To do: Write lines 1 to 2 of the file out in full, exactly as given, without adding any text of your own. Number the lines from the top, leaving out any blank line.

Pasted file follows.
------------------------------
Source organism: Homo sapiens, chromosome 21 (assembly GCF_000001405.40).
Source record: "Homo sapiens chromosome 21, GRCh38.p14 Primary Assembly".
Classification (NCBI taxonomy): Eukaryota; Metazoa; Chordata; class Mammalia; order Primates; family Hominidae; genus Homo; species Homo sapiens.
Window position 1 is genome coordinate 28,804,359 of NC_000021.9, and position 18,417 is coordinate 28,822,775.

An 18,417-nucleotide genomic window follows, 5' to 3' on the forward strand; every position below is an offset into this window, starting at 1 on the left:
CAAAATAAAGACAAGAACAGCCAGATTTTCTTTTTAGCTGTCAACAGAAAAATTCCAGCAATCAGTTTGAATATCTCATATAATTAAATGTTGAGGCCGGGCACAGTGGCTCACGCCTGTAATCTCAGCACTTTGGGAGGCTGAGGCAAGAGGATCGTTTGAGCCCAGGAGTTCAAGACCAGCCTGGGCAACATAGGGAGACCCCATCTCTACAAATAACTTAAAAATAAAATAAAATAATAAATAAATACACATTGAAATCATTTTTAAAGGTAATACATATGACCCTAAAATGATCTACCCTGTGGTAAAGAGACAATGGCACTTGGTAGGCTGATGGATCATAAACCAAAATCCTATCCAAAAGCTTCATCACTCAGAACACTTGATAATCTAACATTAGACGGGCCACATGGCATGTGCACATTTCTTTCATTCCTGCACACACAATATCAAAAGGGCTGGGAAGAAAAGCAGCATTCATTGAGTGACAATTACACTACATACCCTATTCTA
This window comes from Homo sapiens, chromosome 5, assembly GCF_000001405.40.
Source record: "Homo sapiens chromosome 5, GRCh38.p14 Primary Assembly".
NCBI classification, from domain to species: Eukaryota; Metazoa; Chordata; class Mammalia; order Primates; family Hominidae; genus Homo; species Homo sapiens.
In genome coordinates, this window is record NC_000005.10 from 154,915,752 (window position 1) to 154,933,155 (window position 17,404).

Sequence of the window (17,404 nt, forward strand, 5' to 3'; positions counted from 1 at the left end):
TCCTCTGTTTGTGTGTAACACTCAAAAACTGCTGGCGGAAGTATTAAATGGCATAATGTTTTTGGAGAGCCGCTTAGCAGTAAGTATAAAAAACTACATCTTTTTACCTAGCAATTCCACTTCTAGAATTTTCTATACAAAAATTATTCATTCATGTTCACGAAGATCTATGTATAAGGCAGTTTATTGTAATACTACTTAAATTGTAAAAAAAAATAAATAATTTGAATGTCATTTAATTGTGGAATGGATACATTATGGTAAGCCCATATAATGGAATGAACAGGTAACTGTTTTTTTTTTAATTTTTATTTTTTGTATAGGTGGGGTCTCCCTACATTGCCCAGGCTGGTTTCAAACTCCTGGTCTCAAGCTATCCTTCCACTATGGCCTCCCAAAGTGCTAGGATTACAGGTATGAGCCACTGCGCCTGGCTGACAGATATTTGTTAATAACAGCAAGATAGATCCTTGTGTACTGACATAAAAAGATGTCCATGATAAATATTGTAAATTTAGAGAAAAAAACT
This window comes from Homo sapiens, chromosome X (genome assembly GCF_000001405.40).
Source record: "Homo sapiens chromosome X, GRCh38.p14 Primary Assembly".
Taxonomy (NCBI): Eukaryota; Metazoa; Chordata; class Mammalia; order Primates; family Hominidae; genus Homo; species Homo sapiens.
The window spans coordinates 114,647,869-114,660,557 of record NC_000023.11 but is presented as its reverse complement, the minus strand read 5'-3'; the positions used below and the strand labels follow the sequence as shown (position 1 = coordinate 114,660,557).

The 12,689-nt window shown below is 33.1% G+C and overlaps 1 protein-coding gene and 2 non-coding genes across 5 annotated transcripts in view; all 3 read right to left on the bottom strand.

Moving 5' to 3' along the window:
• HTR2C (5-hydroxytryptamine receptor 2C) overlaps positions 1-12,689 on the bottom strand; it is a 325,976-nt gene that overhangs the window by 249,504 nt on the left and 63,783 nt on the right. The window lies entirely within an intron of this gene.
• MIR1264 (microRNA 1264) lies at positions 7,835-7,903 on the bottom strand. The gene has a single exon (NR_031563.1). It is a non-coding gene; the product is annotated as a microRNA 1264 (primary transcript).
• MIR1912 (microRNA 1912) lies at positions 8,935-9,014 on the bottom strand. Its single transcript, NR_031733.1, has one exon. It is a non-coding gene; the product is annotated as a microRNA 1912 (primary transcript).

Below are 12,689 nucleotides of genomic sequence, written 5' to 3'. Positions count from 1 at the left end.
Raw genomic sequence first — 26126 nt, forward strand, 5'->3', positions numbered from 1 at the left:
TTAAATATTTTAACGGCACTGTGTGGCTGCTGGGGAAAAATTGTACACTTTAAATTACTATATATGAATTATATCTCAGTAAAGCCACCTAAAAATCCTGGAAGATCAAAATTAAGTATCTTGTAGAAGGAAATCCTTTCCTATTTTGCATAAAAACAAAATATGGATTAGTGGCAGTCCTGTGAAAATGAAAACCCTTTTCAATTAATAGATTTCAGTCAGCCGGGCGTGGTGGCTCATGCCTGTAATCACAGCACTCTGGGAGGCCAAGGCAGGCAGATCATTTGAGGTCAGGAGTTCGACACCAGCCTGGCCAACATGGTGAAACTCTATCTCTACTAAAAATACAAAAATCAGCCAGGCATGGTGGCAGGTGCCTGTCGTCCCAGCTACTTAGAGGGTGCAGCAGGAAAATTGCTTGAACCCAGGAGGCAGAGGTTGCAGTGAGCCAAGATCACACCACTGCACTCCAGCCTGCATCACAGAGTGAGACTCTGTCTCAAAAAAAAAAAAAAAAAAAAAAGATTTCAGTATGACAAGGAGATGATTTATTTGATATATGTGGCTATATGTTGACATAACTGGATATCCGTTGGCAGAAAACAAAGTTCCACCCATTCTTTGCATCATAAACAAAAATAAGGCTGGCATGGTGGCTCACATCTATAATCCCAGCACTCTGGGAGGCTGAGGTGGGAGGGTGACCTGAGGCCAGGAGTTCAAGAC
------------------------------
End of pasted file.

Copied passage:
Source organism: Homo sapiens, chromosome 21 (assembly GCF_000001405.40).
Source record: "Homo sapiens chromosome 21, GRCh38.p14 Primary Assembly".